The Google Problem: What People Really Think of the Presidential Possibilities

Feb 14, 2012 11:58am
ht google home page romney thg 120214 wblog The Google Problem: What People Really Think of the Presidential Possibilities

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We already knew that Rick Santorum had a Google problem, but it turns out he’s not the only one.

Search “Romney,” and among the top results is a site called spreadingromney.com (Santorum’s is spreadingsantorum.com), which  gives the following, made-up definition: “romney (rom-ney) v. 1. To defecate in terror. See also: santorum.”

Hovering over the word “terror” in the “romney” definition leads to a Huffington Post article about Romney’s dog, Seamus, who was infamously transported to a family vacation in a cage atop the Romney family vehicle.

Web designer Jack Shepler posted spreadingromney.com Jan. 10, and two days later, Rachel Maddow mentioned  it on her show, skyrocketing it to fame. Shepler told ABC News that page views that day were around 7,000, and Monday,  they were  up to nearly 24,000.

Shepler said spreadingsantorum.com served as his inspiration, and that Dan Savage, the sex advice columnist and gay rights activist credited for that site, helped spreadingromney.com gain popularity by tweeting a link to it from his Twitter account, @fakedansavage.

In the past, Savage reported he was asked to take down his site. Shepler said the Romney campaign had not contacted him. He also said he was baffled as to why spreadingromney.com had become so popular.

“When I launched the site, I shared it on Facebook, Twitter, Reddit and Google+,” Shepler wrote in an email to ABC News. “Since then, it has simply been reposted and reshared by site visitors and my own followers and friends. I have not done any other promoting of the content besides answering interviews with reporters.”

According to Google Trends, “Santorum” spiked in searching popularity between Feb. 8 and 9, right  after the candidate’s wins in Minnesota, Missouri and Colorado. Salt Lake City searched the most for “romney” and “santorum” in the past month.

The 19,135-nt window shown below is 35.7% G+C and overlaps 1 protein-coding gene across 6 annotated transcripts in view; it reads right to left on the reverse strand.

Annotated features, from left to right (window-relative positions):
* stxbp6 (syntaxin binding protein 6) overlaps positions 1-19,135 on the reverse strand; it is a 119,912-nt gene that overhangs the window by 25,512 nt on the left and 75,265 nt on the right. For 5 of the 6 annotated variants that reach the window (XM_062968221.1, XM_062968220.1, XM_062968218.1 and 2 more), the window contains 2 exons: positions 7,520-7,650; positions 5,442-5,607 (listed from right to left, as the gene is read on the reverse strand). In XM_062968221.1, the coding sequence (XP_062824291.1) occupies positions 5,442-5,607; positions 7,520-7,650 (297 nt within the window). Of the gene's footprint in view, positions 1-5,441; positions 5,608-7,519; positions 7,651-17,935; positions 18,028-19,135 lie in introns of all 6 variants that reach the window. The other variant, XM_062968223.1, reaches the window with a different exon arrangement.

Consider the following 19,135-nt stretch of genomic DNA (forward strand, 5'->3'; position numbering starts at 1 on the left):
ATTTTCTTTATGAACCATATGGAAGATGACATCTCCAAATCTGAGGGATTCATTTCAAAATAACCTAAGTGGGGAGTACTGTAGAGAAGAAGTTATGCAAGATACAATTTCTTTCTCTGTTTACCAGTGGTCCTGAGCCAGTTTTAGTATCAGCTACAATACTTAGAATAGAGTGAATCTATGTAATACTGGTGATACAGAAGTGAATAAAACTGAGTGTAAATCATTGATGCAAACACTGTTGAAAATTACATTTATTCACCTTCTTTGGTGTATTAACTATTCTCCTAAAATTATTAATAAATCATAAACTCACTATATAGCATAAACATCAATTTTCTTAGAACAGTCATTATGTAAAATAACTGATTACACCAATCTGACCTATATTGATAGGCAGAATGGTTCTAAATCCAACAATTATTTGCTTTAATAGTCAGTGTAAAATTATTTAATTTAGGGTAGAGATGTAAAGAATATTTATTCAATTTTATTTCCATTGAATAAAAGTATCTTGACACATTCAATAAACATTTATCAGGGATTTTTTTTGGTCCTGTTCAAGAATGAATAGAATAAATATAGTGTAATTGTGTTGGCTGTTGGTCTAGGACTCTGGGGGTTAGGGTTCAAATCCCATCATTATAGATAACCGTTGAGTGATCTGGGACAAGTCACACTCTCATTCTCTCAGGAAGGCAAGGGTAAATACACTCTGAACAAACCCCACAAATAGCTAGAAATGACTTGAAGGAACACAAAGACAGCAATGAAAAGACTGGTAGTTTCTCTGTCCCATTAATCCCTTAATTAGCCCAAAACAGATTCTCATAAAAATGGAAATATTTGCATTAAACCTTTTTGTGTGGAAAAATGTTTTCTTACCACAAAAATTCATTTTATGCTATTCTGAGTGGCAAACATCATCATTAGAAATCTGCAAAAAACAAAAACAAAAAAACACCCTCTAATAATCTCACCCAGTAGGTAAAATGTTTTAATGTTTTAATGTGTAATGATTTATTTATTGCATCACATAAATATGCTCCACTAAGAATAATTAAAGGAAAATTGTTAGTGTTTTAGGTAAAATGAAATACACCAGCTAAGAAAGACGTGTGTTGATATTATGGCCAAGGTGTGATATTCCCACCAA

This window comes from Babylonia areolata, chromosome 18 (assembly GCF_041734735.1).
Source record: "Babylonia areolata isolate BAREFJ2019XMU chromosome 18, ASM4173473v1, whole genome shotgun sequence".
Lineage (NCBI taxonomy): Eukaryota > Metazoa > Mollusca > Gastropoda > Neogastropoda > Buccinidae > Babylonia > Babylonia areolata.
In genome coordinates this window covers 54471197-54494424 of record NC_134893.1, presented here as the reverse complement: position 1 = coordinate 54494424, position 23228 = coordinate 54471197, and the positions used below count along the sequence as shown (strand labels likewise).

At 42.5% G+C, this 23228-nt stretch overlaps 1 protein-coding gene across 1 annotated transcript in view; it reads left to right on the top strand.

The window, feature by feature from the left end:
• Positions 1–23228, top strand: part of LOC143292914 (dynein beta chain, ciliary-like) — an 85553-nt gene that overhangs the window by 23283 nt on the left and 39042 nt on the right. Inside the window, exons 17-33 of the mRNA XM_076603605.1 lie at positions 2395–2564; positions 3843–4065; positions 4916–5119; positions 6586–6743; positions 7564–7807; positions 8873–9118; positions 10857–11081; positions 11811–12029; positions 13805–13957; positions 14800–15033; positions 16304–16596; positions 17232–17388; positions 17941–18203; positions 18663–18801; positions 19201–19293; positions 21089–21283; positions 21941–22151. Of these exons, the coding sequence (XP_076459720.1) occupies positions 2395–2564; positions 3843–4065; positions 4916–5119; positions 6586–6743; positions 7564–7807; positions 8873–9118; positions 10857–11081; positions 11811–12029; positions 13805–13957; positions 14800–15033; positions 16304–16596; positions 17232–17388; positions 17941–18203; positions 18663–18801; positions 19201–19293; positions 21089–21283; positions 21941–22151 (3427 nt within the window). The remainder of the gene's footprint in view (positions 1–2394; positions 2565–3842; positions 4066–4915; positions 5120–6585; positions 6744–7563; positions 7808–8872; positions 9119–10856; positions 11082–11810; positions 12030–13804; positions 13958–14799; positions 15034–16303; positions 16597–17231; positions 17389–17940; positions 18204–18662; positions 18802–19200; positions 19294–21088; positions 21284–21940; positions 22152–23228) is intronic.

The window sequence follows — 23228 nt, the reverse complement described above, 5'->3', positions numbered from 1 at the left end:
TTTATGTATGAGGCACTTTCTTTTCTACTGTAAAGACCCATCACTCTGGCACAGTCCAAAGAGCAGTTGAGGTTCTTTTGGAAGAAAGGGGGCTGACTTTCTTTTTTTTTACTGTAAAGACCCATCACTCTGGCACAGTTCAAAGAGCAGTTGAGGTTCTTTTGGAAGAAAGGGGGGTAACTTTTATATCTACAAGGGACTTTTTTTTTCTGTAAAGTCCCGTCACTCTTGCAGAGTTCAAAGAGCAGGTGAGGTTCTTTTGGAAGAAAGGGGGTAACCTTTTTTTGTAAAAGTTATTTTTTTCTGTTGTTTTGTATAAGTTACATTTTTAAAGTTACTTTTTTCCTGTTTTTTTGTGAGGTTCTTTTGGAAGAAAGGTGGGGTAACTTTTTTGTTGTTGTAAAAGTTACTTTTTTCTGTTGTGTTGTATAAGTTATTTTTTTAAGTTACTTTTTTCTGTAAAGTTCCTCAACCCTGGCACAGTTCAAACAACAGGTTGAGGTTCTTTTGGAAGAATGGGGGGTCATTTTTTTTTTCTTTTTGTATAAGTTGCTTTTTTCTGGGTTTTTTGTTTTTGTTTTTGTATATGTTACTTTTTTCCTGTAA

While Santorum’s and Romney’s new definitions might pain them enough, there’s another Google algorithm out there causing problems for other candidates.

Google Autocomplete, launched in 2010 as Google Instant, seems to mimic telepathy, finishing sentences better than any sweetheart, at least in theory.

But when ABC News plugged in phrases related to  the presidential candidates last week, we wondered if Google perhaps “thought” we were a bunch of Negative Nancies:  Most of the search results that came up were insulting or presumably pejorative.

When we typed  ”Mitt Romney is …” the first four suggestions were: “Mitt Romney is Mexican,” “Mitt Romney is a tool,” “Mitt Romney is an idiot,”  “Mitt Romney is a serial killer.”

Google seemed to “think” we thought  Obama, Santorum and Newt Gingrich were all idiots, or that Obama and Santorum were  gay or that Gingrich and Santorum should drop out or that Romney, Santorum and Gingrich were not conservative.

We asked some non-journos in Texas and Maine to Google the same phrases that we did. In Texas, Google delivered almost  the same results, except for one phrase. In addition to “a socialist,” “black” and “a Muslim,” Google suggested “the antichrist” when a search began with  ”Obama is not …”

Googling the same phrases in Maine — where Republican caucuses ended Saturday — offered the same results as the original, negative phrases. Though Google takes location into account when searching Google Maps, it turns out that location doesn’t play much of a role in Google Autocomplete.

Brad Fry, director of  the digital marketing firm Zeta, explained that Google’s search suggestions had nothing to do with what anyone was thinking, or not thinking.  Google, Fry said,  doesn’t actually “think” about what we would like to search at all.

“The Autocomplete suggestions are not manually influenced by Google except in extremely rare cases,” Fry wrote in an email to ABC News. “Google is a machine that reflects the activity of its users.”

None of the searchers in our experiment were signed into Gmail, but according to Google Support, search history would affect results if  users were signed in.

If  you often visit  sites nominating  Obama for sainthood, for example, Google might suggest “Obama should be canonized” instead of “Obama should be impeached.”

“Google’s Autocomplete suggestions are simply based on what people are searching for and do not reflect any particular agenda,” Fry said.

In other words,  these search results popped up  because a lot of other people had searched using the same phrases before us, not because Google had hand-picked them.

That could mean that the “enthusiasm gap” facing the Republican Party might extend to the rest of the country, or at least the rest of the Googleverse.

Obama’s results came back negative about as many times as they did for each of the GOP candidates.

But Fry emphasized that  search results were not necessarily “true or even possible,” and he didn’t believe they reflected much about the American political system.

“It is, however, a reflection of the appetite of the public for negative stories about politicians,” Fry said, ”something I am sure your news desk knows already :-).”

ABC News’ Z. Byron Wolf contributed to this report.

 

 

 

 

 

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